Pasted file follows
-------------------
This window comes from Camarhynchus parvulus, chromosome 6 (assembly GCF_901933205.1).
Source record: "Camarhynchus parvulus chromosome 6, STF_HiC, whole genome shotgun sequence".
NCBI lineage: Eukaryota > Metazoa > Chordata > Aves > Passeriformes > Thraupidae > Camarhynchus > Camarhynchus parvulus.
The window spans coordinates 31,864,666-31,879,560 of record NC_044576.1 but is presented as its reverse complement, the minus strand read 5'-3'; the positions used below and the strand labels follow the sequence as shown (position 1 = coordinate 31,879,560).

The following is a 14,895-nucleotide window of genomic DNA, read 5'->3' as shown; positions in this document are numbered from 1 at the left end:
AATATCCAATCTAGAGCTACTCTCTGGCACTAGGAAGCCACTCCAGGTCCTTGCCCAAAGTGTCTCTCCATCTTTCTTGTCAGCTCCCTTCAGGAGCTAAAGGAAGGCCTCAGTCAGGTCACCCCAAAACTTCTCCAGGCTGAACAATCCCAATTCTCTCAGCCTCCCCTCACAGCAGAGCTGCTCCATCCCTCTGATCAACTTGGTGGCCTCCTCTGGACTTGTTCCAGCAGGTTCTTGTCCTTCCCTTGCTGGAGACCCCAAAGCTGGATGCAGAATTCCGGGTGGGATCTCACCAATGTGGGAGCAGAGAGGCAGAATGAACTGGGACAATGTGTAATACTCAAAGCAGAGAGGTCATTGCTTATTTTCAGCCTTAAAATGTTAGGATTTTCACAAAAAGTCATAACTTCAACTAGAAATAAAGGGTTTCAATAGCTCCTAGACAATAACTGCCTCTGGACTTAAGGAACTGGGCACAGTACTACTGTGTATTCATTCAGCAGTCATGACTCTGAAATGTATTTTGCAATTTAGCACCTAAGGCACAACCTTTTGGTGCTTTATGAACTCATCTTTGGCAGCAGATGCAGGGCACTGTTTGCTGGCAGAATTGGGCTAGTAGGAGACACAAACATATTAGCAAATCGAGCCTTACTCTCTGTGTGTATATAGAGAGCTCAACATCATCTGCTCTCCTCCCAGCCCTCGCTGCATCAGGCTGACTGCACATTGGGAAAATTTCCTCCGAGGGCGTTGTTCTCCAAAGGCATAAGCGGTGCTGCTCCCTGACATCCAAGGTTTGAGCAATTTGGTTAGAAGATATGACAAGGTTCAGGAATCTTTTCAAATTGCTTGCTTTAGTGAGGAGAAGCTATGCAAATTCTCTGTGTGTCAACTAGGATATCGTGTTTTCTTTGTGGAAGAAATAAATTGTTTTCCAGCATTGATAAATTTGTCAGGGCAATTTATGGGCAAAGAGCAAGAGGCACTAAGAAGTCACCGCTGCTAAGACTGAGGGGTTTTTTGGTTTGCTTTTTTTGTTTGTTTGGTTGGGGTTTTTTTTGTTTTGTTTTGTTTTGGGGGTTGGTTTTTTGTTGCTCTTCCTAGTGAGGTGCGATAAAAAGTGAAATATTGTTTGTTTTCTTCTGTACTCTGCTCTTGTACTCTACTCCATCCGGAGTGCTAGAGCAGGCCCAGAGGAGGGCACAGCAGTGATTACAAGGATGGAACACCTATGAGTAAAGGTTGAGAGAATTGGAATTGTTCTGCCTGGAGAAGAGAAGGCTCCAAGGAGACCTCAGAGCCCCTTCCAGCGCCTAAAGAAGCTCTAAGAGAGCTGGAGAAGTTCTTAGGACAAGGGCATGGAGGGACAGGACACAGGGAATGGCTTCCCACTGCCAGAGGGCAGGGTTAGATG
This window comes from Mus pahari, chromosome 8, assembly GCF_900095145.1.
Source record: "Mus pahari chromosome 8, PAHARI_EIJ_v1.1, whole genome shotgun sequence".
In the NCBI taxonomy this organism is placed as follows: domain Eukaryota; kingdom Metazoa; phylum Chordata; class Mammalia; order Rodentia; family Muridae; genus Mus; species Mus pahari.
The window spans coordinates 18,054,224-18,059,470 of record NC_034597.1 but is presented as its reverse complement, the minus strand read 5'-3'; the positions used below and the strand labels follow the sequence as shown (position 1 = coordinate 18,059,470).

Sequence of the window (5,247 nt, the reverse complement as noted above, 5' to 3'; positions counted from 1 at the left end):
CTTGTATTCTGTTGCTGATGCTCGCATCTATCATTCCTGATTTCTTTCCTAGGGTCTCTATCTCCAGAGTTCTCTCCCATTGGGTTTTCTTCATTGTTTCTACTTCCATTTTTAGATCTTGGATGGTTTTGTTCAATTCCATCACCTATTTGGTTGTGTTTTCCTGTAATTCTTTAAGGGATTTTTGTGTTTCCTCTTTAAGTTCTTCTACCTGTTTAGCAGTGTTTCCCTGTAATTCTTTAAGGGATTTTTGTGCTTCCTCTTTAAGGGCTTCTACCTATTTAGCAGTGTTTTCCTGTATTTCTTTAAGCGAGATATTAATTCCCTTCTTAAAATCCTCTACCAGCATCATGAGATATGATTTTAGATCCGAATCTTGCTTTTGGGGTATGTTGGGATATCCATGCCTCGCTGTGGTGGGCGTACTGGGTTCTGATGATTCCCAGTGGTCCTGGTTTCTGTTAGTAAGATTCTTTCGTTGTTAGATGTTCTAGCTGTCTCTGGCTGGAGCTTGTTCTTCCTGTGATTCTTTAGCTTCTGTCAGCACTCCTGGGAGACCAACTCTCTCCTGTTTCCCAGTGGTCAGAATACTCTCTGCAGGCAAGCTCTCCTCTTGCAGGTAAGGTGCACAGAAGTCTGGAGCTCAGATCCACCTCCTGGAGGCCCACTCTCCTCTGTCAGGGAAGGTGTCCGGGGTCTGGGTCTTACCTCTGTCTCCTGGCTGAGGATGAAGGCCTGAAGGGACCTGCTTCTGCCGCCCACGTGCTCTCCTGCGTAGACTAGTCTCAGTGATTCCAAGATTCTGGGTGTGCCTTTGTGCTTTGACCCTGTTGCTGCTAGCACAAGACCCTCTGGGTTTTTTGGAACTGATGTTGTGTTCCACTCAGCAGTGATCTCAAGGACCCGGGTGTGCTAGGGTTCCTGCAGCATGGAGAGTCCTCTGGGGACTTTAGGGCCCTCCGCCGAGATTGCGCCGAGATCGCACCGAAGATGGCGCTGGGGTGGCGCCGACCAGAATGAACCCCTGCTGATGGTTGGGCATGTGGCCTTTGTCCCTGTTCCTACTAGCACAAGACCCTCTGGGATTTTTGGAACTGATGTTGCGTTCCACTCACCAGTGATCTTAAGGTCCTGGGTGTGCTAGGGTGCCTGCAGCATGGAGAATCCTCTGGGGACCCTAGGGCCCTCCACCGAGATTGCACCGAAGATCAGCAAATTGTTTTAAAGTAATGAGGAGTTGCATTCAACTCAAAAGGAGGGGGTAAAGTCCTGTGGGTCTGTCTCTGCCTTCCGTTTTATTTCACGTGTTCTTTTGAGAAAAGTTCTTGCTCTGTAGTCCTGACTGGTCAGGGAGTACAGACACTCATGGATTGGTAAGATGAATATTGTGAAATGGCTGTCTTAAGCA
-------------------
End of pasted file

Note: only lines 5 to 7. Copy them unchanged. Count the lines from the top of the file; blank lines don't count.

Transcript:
The following is a 14,895-nucleotide window of genomic DNA, read 5'->3' as shown; positions in this document are numbered from 1 at the left end:
AATATCCAATCTAGAGCTACTCTCTGGCACTAGGAAGCCACTCCAGGTCCTTGCCCAAAGTGTCTCTCCATCTTTCTTGTCAGCTCCCTTCAGGAGCTAAAGGAAGGCCTCAGTCAGGTCACCCCAAAACTTCTCCAGGCTGAACAATCCCAATTCTCTCAGCCTCCCCTCACAGCAGAGCTGCTCCATCCCTCTGATCAACTTGGTGGCCTCCTCTGGACTTGTTCCAGCAGGTTCTTGTCCTTCCCTTGCTGGAGACCCCAAAGCTGGATGCAGAATTCCGGGTGGGATCTCACCAATGTGGGAGCAGAGAGGCAGAATGAACTGGGACAATGTGTAATACTCAAAGCAGAGAGGTCATTGCTTATTTTCAGCCTTAAAATGTTAGGATTTTCACAAAAAGTCATAACTTCAACTAGAAATAAAGGGTTTCAATAGCTCCTAGACAATAACTGCCTCTGGACTTAAGGAACTGGGCACAGTACTACTGTGTATTCATTCAGCAGTCATGACTCTGAAATGTATTTTGCAATTTAGCACCTAAGGCACAACCTTTTGGTGCTTTATGAACTCATCTTTGGCAGCAGATGCAGGGCACTGTTTGCTGGCAGAATTGGGCTAGTAGGAGACACAAACATATTAGCAAATCGAGCCTTACTCTCTGTGTGTATATAGAGAGCTCAACATCATCTGCTCTCCTCCCAGCCCTCGCTGCATCAGGCTGACTGCACATTGGGAAAATTTCCTCCGAGGGCGTTGTTCTCCAAAGGCATAAGCGGTGCTGCTCCCTGACATCCAAGGTTTGAGCAATTTGGTTAGAAGATATGACAAGGTTCAGGAATCTTTTCAAATTGCTTGCTTTAGTGAGGAGAAGCTATGCAAATTCTCTGTGTGTCAACTAGGATATCGTGTTTTCTTTGTGGAAGAAATAAATTGTTTTCCAGCATTGATAAATTTGTCAGGGCAATTTATGGGCAAAGAGCAAGAGGCACTAAGAAGTCACCGCTGCTAAGACTGAGGGGTTTTTTGGTTTGCTTTTTTTGTTTGTTTGGTTGGGGTTTTTTTTGTTTTGTTTTGTTTTGGGGGTTGGTTTTTTGTTGCTCTTCCTAGTGAGGTGCGATAAAAAGTGAAATATTGTTTGTTTTCTTCTGTACTCTGCTCTTGTACTCTACTCCATCCGGAGTGCTAGAGCAGGCCCAGAGGAGGGCACAGCAGTGATTACAAGGATGGAACACCTATGAGTAAAGGTTGAGAGAATTGGAATTGTTCTGCCTGGAGAAGAGAAGGCTCCAAGGAGACCTCAGAGCCCCTTCCAGCGCCTAAAGAAGCTCTAAGAGAGCTGGAGAAGTTCTTAGGACAAGGGCATGGAGGGACAGGACACAGGGAATGGCTTCCCACTGCCAGAGGGCAGGGTTAGATG
This window comes from Mus pahari, chromosome 8, assembly GCF_900095145.1.